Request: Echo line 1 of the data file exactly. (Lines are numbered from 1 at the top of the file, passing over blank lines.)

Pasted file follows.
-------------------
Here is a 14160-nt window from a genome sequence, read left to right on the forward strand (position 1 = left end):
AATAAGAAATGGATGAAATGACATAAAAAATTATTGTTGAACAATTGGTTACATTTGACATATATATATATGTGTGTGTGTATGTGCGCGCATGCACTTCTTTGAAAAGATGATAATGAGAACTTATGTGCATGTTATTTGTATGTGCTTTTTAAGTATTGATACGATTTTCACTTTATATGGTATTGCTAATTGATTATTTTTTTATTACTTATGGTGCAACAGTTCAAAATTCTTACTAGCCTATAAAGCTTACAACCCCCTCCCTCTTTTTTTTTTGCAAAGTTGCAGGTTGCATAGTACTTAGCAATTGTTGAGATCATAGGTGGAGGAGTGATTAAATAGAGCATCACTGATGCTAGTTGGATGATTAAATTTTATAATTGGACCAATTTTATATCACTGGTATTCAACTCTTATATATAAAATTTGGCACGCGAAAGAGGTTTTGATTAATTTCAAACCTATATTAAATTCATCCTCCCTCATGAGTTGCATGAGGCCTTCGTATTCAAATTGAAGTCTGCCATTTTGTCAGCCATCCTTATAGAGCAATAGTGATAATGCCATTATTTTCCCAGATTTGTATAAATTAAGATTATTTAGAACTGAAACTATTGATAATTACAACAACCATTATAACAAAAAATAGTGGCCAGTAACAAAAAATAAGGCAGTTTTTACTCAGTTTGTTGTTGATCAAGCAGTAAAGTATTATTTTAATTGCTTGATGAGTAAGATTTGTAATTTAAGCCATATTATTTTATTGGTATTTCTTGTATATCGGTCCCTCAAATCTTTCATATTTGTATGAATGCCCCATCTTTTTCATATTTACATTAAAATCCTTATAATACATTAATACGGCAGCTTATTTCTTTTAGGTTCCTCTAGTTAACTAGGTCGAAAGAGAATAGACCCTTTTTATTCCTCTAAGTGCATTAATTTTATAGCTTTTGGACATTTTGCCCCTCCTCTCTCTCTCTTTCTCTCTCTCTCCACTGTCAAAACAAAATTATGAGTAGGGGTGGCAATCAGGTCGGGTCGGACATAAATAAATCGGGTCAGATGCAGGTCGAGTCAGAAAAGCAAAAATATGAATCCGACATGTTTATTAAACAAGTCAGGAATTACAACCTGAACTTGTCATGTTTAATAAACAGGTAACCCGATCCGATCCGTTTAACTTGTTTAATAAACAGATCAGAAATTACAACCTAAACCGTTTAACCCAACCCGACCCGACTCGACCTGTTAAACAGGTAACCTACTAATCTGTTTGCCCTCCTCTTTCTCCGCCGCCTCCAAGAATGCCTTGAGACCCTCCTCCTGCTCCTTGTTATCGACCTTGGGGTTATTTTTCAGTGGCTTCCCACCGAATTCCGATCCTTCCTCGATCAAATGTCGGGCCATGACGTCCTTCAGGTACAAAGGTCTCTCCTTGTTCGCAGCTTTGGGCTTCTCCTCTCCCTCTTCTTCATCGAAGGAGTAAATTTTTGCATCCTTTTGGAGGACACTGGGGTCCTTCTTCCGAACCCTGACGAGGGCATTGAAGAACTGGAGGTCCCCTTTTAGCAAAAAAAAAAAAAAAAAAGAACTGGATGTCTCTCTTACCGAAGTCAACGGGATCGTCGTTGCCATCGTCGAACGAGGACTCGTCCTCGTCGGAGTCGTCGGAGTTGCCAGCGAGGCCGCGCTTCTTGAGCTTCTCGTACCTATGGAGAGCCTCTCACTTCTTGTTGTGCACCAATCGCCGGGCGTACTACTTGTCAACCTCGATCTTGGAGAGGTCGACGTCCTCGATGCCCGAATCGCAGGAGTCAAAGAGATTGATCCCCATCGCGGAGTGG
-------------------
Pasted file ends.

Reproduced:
Here is a 14160-nt window from a genome sequence, read left to right on the forward strand (position 1 = left end):